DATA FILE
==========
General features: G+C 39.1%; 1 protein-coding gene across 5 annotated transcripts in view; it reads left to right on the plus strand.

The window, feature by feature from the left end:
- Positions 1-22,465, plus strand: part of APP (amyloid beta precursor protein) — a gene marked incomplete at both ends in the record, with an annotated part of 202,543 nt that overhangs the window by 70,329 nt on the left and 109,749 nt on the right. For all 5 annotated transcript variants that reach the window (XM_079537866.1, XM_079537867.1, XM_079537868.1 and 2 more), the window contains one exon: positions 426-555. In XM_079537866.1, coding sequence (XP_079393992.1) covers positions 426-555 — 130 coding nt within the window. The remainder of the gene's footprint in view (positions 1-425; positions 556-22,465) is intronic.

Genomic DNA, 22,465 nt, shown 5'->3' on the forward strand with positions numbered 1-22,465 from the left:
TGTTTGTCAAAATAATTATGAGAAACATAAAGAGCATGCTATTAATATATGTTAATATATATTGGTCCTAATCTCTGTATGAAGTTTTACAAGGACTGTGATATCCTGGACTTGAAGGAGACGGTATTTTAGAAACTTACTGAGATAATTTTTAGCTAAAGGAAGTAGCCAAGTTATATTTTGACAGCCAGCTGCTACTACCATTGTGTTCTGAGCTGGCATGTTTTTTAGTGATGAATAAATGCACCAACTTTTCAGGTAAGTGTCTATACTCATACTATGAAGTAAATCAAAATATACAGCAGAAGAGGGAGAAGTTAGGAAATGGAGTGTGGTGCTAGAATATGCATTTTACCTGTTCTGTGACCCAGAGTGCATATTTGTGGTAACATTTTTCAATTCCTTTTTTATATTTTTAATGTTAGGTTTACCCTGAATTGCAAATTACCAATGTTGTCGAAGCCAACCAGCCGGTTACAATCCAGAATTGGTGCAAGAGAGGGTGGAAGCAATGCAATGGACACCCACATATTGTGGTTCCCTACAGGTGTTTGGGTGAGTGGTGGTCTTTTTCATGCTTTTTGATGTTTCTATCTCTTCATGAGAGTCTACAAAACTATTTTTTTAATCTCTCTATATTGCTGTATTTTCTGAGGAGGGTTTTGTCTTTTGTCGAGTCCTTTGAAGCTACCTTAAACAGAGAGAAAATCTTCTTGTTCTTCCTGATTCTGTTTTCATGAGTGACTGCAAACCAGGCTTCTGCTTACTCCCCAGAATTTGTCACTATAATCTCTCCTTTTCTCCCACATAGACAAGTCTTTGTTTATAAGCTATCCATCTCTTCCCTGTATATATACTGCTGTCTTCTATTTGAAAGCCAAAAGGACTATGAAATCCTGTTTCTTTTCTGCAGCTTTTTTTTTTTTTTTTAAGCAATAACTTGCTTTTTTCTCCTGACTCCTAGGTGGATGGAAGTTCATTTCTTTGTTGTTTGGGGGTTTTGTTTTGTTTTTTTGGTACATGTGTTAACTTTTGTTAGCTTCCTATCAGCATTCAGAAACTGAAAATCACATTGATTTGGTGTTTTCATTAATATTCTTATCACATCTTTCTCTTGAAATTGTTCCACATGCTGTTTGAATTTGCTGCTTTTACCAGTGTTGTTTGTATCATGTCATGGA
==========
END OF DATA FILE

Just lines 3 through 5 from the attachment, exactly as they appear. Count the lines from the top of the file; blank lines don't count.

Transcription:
- Positions 1-22,465, plus strand: part of APP (amyloid beta precursor protein) — a gene marked incomplete at both ends in the record, with an annotated part of 202,543 nt that overhangs the window by 70,329 nt on the left and 109,749 nt on the right. For all 5 annotated transcript variants that reach the window (XM_079537866.1, XM_079537867.1, XM_079537868.1 and 2 more), the window contains one exon: positions 426-555. In XM_079537866.1, coding sequence (XP_079393992.1) covers positions 426-555 — 130 coding nt within the window. The remainder of the gene's footprint in view (positions 1-425; positions 556-22,465) is intronic.

Genomic DNA, 22,465 nt, shown 5'->3' on the forward strand with positions numbered 1-22,465 from the left:
TGTTTGTCAAAATAATTATGAGAAACATAAAGAGCATGCTATTAATATATGTTAATATATATTGGTCCTAATCTCTGTATGAAGTTTTACAAGGACTGTGATATCCTGGACTTGAAGGAGACGGTATTTTAGAAACTTACTGAGATAATTTTTAGCTAAAGGAAGTAGCCAAGTTATATTTTGACAGCCAGCTGCTACTACCATTGTGTTCTGAGCTGGCATGTTTTTTAGTGATGAATAAATGCACCAACTTTTCAGGTAAGTGTCTATACTCATACTATGAAGTAAATCAAAATATACAGCAGAAGAGGGAGAAGTTAGGAAATGGAGTGTGGTGCTAGAATATGCATTTTACCTGTTCTGTGACCCAGAGTGCATATTTGTGGTAACATTTTTCAATTCCTTTTTTATATTTTTAATGTTAGGTTTACCCTGAATTGCAAATTACCAATGTTGTCGAAGCCAACCAGCCGGTTACAATCCAGAATTGGTGCAAGAGAGGGTGGAAGCAATGCAATGGACACCCACATATTGTGGTTCCCTACAGGTGTTTGGGTGAGTGGTGGTCTTTTTCATGCTTTTTGATGTTTCTATCTCTTCATGAGAGTCTACAAAACTATTTTTTTAATCTCTCTATATTGCTGTATTTTCTGAGGAGGGTTTTGTCTTTTGTCGAGTCCTTTGAAGCTACCTTAAACAGAGAGAAAATCTTCTTGTTCTTCCTGATTCTGTTTTCATGAGTGACTGCAAACCAGGCTTCTGCTTACTCCCCAGAATTTGTCACTATAATCTCTCCTTTTCTCCCACATAGACAAGTCTTTGTTTATAAGCTATCCATCTCTTCCCTGTATATATACTGCTGTCTTCTATTTGAAAGCCAAAAGGACTATGAAATCCTGTTTCTTTTCTGCAGCTTTTTTTTTTTTTTTTAAGCAATAACTTGCTTTTTTCTCCTGACTCCTAGGTGGATGGAAGTTCATTTCTTTGTTGTTTGGGGGTTTTGTTTTGTTTTTTTGGTACATGTGTTAACTTTTGTTAGCTTCCTATCAGCATTCAGAAACTGAAAATCACATTGATTTGGTGTTTTCATTAATATTCTTATCACATCTTTCTCTTGAAATTGTTCCACATGCTGTTTGAATTTGCTGCTTTTACCAGTGTTGTTTGTATCATGTCATGGA